The Indo-European word 'arya' meant the 'civilised' or 'respectable' according to general scholarly opinion (the rather tainted 'Aryan' term has been replaced by modern scholars with the more accurate 'Indo-Aryan').
This word, added to a plural suffix, possibly -na, produced Aryana, which is how these people referred to themselves.
By 1500 BC, these new folk began to filter into India from the north-west, from the direction of modern Afghanistan, displacing or mixing with the native Elamo-Dravidian peoples.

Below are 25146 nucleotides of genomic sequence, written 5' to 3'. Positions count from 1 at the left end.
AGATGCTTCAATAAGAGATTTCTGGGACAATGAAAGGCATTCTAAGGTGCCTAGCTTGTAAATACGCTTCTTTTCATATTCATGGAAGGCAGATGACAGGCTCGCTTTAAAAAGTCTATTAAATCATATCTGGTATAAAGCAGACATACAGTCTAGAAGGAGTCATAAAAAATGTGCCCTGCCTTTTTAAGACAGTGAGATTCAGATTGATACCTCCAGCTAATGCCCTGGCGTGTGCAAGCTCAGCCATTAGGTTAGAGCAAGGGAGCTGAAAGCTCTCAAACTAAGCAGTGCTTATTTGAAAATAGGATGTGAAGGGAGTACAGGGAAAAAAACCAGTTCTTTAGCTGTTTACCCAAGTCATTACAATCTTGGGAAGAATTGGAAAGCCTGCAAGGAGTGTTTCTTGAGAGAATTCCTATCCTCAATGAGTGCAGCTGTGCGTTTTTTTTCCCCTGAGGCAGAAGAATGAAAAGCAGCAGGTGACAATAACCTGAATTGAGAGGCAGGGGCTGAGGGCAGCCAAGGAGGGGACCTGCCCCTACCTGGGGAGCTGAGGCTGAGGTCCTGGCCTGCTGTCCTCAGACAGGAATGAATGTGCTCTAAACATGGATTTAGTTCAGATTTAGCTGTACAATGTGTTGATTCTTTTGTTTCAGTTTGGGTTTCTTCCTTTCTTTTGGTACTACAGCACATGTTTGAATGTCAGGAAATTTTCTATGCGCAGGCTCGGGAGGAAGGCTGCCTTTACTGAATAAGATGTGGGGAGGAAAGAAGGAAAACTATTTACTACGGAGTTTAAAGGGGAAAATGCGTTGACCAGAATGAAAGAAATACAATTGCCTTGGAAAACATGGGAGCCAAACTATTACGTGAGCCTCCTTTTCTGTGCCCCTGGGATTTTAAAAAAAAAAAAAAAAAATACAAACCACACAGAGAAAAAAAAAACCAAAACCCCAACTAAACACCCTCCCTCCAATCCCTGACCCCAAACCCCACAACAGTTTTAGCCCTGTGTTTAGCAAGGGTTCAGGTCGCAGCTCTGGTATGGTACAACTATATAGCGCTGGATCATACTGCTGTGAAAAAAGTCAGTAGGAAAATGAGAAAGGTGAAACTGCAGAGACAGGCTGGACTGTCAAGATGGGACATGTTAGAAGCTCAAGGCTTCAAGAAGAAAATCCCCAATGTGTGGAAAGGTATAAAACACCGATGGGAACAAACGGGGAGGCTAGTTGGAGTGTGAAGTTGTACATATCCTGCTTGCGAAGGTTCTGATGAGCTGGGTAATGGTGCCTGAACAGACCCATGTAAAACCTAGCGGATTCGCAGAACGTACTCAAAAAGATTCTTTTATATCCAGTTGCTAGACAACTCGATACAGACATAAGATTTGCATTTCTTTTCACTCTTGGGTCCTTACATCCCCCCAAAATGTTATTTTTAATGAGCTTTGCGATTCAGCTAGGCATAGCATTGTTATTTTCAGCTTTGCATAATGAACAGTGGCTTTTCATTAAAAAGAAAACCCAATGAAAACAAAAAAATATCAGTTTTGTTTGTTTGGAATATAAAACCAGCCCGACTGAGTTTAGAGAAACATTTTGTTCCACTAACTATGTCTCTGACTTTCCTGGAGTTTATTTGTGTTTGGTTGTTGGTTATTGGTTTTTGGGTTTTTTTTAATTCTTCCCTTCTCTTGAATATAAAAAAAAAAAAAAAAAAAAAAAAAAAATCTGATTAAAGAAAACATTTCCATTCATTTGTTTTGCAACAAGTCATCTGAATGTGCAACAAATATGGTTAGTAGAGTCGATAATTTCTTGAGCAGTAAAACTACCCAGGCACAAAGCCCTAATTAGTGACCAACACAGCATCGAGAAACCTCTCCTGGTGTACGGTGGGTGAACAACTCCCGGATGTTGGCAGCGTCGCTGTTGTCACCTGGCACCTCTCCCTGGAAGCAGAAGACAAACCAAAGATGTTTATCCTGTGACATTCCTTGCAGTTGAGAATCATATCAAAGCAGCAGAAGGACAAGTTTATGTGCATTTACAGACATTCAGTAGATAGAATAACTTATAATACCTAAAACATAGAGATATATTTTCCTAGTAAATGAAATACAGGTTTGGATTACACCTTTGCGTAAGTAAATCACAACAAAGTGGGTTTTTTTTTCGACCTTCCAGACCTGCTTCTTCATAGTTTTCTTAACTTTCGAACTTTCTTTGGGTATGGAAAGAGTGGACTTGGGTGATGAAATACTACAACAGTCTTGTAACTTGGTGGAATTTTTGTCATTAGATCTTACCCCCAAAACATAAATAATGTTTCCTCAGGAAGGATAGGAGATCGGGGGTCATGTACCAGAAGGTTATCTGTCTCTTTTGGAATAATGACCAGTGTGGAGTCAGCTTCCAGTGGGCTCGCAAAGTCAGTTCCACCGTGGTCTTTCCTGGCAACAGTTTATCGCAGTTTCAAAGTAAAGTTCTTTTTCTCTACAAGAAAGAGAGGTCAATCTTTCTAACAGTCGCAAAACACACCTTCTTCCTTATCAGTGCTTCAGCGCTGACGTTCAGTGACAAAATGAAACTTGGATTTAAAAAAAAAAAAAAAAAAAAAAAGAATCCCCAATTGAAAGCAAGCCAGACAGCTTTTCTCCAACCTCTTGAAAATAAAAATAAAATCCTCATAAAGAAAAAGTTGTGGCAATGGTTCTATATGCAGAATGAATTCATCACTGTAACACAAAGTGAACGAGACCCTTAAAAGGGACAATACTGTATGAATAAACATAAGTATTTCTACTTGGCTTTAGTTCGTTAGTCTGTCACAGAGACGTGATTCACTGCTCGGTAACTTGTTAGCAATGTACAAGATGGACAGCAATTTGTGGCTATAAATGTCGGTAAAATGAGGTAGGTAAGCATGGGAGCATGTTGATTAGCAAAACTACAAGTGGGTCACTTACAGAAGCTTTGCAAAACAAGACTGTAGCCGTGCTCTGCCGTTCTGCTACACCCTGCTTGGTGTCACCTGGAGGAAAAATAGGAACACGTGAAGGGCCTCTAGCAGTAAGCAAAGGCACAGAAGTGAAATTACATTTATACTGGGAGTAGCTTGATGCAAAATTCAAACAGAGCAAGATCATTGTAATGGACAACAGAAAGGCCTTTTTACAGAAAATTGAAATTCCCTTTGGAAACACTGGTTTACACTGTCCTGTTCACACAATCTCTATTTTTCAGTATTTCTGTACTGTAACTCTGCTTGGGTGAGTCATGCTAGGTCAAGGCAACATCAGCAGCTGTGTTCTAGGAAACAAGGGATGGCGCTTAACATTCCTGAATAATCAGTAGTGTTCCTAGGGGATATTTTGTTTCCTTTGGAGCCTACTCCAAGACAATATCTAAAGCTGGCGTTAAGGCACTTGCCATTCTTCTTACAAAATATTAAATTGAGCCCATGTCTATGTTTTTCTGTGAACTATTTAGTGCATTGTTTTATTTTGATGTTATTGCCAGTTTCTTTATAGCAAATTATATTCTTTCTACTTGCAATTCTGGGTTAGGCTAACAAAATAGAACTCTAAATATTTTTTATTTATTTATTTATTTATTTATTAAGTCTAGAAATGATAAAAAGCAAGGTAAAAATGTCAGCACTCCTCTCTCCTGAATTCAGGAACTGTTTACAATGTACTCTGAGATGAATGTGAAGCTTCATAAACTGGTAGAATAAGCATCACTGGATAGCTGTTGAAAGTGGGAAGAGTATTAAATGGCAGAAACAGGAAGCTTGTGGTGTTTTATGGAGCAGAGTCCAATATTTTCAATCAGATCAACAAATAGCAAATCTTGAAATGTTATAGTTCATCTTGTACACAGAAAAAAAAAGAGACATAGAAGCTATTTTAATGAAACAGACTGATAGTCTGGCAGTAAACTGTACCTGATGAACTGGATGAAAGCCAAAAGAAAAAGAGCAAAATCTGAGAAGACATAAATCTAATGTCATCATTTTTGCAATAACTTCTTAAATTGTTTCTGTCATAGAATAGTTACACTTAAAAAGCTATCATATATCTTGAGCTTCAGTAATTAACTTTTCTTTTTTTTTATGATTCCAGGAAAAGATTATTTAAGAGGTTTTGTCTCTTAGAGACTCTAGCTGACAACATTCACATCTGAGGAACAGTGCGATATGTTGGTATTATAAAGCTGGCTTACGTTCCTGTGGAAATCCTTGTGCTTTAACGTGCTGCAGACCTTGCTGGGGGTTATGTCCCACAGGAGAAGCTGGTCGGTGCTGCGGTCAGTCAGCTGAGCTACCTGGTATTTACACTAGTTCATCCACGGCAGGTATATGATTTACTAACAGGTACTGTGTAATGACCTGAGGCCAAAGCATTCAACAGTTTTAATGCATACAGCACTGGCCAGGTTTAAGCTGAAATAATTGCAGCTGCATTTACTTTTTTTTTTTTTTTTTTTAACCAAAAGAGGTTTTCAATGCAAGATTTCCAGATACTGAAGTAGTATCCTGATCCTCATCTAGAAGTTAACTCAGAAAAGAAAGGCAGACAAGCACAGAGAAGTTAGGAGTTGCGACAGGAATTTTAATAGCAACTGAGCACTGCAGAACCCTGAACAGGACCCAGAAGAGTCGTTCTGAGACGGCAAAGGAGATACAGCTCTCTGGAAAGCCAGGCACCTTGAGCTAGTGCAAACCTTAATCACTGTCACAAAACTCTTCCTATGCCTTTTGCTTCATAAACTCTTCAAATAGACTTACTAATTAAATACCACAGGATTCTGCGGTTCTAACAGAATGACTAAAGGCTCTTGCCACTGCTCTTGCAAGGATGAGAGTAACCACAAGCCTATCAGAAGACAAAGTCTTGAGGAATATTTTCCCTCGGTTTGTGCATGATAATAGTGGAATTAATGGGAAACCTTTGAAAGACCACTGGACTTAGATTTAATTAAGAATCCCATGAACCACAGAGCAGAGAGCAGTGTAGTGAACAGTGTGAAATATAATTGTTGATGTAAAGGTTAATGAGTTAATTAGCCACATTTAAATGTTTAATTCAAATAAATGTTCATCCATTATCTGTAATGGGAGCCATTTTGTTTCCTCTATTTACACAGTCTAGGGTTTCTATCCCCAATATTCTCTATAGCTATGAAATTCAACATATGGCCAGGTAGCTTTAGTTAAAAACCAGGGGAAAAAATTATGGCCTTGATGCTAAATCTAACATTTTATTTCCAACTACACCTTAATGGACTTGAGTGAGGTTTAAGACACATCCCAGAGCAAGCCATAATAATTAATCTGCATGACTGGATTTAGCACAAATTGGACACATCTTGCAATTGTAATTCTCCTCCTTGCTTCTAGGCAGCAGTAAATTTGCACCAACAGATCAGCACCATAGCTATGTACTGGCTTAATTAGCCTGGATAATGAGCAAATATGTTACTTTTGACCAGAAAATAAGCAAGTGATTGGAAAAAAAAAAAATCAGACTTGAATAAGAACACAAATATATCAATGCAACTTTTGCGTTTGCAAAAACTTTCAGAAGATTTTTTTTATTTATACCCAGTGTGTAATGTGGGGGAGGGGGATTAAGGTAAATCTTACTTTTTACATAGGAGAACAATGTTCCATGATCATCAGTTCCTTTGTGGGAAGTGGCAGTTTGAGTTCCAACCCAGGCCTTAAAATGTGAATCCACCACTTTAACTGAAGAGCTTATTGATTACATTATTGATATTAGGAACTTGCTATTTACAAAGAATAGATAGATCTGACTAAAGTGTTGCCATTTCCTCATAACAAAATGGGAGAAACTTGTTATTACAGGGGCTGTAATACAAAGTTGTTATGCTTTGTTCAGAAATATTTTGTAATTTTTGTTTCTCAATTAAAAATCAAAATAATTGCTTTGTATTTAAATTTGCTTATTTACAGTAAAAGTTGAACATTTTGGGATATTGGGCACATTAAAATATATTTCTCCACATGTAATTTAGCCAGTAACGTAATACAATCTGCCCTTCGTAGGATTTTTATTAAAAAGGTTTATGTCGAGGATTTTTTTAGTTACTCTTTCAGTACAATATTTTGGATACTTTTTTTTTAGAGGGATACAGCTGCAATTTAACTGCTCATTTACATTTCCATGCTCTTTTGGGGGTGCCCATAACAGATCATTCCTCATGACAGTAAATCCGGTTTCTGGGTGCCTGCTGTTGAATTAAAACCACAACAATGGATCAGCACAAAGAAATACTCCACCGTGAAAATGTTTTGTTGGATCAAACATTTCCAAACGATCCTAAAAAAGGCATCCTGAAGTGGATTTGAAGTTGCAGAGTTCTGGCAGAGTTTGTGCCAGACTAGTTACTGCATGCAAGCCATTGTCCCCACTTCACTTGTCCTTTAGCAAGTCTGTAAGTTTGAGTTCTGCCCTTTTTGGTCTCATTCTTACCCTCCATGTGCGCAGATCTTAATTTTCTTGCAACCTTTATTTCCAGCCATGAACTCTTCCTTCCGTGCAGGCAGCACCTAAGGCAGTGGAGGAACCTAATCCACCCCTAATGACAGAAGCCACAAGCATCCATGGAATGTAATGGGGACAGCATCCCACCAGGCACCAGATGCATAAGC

This particular branch of Indo-Europeans were the Indo-Aryans.
The second of them, Jarasandha, is mentioned in the Purana texts as a son of Brhadratha.The rains were drying up and cities were gradually being abandoned.Sophisticated Bronze Age chariot-riding, cattle-herding Indo-Europeans from the north became more greatly integrated into this region and eventually took it over.Kingdom of Magadha This was one of the first kingdoms to be founded by the newly arrived Indo-European Aryans in India after 1500 BC.The heart of the early Aryan territory was the region of Peshawar in modern Pakistan, but the Magadhas may have been amongst the first to venture further eastwards.